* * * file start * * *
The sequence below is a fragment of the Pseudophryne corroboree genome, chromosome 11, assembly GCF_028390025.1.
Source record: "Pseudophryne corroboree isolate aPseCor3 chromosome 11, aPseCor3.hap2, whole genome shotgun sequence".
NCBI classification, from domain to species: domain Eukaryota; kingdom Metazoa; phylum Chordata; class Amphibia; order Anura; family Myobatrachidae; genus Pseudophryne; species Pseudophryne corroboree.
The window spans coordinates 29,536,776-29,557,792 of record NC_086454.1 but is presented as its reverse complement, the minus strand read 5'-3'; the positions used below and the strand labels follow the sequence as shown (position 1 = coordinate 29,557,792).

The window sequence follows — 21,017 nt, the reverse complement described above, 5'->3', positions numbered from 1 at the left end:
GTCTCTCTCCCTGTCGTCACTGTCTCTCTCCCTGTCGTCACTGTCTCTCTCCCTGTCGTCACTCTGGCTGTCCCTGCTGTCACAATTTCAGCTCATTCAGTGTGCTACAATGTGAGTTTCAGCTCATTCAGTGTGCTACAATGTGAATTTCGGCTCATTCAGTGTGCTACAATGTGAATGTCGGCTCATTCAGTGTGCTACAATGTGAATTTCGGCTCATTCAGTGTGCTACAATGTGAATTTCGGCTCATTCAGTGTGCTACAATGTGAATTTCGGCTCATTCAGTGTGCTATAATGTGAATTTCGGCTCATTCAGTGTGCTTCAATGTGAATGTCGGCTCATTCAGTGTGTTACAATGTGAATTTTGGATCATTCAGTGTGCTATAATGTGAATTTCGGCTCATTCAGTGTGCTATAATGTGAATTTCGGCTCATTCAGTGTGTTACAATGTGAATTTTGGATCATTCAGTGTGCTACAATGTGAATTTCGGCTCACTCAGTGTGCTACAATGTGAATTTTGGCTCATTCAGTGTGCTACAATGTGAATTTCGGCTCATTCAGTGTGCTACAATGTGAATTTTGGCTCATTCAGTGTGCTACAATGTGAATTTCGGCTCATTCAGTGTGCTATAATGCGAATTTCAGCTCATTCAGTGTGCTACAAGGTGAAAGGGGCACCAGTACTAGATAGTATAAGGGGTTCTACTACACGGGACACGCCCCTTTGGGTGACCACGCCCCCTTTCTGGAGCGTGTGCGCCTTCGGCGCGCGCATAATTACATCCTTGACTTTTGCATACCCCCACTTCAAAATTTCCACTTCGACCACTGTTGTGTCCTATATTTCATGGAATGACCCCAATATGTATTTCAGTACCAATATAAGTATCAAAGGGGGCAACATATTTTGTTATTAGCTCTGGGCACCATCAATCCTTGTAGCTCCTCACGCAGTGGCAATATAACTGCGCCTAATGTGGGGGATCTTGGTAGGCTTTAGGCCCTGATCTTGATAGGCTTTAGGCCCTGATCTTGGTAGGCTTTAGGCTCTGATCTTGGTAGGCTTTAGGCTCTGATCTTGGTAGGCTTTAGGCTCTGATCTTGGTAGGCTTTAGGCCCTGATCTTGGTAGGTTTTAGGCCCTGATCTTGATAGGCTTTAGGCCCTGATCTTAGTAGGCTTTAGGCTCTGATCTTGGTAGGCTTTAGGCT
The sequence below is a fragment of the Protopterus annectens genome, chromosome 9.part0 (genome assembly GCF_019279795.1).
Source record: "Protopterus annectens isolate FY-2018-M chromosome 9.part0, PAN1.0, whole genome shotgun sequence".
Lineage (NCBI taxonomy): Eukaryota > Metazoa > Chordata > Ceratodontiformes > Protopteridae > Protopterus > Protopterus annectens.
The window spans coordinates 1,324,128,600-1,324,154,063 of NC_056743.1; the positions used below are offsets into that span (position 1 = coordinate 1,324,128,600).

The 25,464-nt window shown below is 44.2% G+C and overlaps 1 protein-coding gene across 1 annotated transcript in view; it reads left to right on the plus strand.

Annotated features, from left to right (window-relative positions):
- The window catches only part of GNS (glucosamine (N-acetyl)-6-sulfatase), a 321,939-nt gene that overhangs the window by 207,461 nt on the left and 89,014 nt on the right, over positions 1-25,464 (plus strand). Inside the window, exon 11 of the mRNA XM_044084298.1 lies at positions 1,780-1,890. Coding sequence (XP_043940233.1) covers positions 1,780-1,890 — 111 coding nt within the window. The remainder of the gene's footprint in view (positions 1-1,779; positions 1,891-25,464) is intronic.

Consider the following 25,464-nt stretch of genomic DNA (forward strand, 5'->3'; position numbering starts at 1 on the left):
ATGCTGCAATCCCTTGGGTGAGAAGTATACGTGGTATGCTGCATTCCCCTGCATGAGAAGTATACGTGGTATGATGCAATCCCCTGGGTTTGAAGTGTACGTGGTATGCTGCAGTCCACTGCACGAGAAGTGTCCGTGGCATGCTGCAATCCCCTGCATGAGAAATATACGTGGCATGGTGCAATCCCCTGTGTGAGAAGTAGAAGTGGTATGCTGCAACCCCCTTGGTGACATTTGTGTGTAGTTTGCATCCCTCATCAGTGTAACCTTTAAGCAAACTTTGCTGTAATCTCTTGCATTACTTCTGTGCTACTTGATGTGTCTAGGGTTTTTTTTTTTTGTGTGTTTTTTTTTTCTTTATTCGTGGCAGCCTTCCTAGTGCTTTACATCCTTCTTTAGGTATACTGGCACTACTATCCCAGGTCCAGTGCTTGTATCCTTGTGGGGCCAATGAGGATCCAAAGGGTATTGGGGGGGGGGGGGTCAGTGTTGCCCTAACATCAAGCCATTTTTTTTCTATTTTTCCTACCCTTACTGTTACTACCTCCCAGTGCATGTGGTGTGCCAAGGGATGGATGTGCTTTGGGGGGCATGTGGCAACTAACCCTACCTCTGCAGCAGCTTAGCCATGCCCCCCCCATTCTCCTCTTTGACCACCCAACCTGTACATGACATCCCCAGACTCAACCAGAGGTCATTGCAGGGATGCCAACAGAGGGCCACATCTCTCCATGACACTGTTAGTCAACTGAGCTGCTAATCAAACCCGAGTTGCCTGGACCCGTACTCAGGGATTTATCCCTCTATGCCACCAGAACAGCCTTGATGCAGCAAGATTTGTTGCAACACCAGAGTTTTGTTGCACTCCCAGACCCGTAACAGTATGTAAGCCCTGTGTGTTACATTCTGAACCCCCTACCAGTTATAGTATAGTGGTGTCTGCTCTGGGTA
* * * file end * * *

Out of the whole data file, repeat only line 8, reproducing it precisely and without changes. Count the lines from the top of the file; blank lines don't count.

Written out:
Source record: "Protopterus annectens isolate FY-2018-M chromosome 9.part0, PAN1.0, whole genome shotgun sequence".